She’s not new here, she has walked across these same jagged shards of glass, the same broken concrete, her bare feet soaked with blood a thousand times. Her name doesn’t matter, you can call her Mary, or Blessed, or Goddess, or Mother. Her name doesn’t matter, her children’s does.
She has knelt in these ashes before, cradling broken bodies. She has been Rachel who could not be comforted, Mary at the foot of the cross, a woman with a number tattooed on her arm behind barbed wire, a nurse, a field medic, an elementary school teacher. But not anymore the bright eyed youth who once said “yes” and carried Life within her womb or gave birth to Creation. She is older, wiser, her sharp edges rounded by the world. There is grey in her hair, and lines at her eyes. There is steel in her spine. In her face is veiled glory and millennia of choices made by man, and she does not need our prayers.
Her younger self knew hope, her younger self knew courage. She spat in the face of judgement, and walked with brave firm steps a path of newness. She raised her children on the words of her own prophecy, on promises of power destroyed and the weak raised up. She lit within them the fire of Heaven, the passion of Holiness for the lost and the broken.
Hair flecked with silver earned, she knelt once at the foot of an instrument of torture and conquest, the broken body of her hopeful child cooling in her arms. She looked up at the soldier, bloody spear in his hand and her eyes alone defeated him. He dropped that weapon, a human tool made only for killing, and walked away into the unknown. He made a choice.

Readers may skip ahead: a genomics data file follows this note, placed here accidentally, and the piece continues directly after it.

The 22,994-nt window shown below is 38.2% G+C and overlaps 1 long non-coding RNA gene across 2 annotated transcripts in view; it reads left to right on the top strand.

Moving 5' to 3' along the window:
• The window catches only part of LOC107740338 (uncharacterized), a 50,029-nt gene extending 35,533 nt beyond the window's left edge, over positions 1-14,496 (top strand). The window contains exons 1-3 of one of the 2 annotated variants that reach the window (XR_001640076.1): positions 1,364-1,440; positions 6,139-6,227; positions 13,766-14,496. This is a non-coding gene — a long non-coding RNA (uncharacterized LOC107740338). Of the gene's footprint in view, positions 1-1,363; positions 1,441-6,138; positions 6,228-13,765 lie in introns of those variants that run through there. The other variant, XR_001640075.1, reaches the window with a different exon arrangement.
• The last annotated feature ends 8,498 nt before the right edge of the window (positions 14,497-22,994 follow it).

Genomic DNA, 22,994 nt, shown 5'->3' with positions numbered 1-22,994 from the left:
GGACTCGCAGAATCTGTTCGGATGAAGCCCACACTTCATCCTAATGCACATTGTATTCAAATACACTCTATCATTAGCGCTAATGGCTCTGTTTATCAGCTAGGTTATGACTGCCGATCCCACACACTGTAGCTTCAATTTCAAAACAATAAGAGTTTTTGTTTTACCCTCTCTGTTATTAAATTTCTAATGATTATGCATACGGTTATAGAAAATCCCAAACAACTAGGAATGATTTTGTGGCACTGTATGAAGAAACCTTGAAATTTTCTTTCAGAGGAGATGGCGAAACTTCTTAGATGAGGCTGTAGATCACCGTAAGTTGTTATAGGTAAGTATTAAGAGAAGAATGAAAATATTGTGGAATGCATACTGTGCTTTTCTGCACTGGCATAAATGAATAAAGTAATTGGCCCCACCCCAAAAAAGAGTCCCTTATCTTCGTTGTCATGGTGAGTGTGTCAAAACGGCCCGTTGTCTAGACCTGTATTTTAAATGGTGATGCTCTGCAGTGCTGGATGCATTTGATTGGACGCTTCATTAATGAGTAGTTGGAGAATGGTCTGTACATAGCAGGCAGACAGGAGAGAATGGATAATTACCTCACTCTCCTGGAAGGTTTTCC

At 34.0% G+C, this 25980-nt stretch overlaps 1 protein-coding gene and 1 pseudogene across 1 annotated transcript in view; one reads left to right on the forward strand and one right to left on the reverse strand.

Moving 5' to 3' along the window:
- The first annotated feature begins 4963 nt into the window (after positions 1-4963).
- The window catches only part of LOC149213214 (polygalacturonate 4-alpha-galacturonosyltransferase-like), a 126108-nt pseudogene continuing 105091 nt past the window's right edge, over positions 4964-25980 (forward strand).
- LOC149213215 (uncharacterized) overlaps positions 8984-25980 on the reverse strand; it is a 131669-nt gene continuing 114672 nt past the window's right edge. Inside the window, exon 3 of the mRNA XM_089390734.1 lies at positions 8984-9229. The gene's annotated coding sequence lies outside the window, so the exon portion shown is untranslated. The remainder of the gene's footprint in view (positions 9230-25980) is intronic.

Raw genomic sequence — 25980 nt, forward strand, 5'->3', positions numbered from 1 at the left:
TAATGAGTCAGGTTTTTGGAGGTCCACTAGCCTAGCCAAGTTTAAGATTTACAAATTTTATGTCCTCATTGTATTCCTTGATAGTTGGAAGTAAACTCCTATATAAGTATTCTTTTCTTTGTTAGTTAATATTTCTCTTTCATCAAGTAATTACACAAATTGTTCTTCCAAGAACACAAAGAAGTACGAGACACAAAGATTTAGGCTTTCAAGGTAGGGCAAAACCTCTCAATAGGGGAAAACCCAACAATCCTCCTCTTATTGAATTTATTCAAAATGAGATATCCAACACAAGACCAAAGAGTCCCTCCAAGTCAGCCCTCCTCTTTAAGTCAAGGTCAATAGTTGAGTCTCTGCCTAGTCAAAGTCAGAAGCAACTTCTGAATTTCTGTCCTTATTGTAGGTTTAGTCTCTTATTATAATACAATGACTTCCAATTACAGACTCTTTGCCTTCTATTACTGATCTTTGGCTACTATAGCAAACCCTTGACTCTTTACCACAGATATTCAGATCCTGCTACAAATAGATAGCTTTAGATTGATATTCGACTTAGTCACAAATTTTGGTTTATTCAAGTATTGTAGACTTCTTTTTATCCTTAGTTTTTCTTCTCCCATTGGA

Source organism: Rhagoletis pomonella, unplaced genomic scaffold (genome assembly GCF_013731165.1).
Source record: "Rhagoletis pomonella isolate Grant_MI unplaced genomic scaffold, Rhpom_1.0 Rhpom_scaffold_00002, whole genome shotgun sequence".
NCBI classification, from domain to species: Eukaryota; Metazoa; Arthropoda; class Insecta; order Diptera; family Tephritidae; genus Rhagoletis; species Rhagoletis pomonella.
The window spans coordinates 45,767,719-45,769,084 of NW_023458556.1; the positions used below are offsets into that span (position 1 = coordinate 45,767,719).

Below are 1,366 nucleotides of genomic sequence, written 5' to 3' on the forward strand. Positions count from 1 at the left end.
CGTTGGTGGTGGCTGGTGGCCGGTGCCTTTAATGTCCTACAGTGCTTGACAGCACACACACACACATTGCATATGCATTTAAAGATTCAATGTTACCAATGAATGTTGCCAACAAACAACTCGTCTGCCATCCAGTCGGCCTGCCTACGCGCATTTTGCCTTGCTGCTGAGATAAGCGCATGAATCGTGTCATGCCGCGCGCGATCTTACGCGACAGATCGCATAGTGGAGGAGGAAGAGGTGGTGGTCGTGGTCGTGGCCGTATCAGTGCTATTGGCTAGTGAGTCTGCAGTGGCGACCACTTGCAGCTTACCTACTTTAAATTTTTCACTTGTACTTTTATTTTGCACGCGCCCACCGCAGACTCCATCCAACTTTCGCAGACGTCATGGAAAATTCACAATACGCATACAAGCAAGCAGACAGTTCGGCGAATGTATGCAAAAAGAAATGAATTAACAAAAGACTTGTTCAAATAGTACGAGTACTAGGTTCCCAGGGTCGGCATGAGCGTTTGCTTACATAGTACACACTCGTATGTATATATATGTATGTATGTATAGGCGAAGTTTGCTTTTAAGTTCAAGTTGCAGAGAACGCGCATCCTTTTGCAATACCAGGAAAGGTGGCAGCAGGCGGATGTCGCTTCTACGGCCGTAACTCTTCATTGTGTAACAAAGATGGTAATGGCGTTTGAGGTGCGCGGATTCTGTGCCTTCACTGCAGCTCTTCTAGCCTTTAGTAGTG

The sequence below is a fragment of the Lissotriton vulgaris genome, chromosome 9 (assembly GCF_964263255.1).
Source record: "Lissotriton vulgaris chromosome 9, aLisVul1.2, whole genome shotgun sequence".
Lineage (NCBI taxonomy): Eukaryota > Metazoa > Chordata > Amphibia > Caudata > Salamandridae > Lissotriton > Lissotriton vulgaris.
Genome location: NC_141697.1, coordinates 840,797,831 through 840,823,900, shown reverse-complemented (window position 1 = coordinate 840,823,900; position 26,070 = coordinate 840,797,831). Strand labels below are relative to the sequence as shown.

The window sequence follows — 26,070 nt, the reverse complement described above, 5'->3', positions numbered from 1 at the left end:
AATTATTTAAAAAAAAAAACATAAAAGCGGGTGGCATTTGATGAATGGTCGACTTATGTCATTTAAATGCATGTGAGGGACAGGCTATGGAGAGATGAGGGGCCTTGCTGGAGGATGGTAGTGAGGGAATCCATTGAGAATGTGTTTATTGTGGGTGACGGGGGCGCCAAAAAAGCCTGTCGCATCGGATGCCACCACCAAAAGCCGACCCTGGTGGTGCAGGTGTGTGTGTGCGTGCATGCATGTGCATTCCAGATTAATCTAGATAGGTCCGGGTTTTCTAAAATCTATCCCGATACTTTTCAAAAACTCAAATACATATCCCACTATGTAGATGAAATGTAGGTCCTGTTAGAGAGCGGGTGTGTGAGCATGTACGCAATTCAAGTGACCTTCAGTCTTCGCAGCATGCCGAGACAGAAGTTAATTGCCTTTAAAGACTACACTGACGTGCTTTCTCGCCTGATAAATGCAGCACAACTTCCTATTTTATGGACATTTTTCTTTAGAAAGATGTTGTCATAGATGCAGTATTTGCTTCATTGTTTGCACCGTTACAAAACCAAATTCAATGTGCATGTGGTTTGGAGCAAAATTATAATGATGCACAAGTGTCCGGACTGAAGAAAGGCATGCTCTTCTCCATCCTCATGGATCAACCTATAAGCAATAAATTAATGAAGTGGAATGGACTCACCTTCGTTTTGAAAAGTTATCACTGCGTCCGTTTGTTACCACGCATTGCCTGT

As they laid her son in the cold ground she snapped the haft of conquest over her knee, took the wicked blood-stained head of it in her hands and bent it into a new blade that would cut only sod. She hitched herself to it and set to turning over the soil while others plotted revenge, or hid, or fled, or stood hopelessly weeping.
She has sat in pools of blood on battlefields, school yards, churches, and nightclubs ever since cradling the beloved broken bodies of her children over and over again. In one arm she holds them like a babe, and always in the other she holds up for our eyes to see our own beloved idol: spent shell casing, a tool made only for killing. Always in her eyes the question, the challenge. Choose.
She sits down on the altar of violence, in the temple of our rights, her feet soaked with blood, her robe streaked with it, her Holy child dead in her arms. There, before our greatest idol, before gun and bullet, our sacrament to Security, and Rights, and Male Violence. She holds her children in our gaze next to the altar we have built to our greatest idol, to that we worship above all else. And still her psalm echoes.
She does not need our prayers.
Her eyes demand only our action.
That we would beat our swords into plowshares.
That we would choose at last life over death.
That we would choose the lives of her Children, over the idol of our own making.
The cult of death reaps only death. The worship of hate only more hate. We have been trying to buy our way to peace with blood and judgement from time out of mind. And we have reaped only death; and we will reap only death.
The choice is always before us in her arms. A broken body only we can raise, and a cold spent bullet held between thumb and forefinger. Do as we have always done, or leave behind what we think we cannot do without and walk into the unknown.
(Featured Image: “Yo Mama’s Pieta,” a photo by Renee Cox, as seen in “Through a Lens Darkly: Black Photographers and the Emergence of a People,” a film by Thomas Allen Harris.)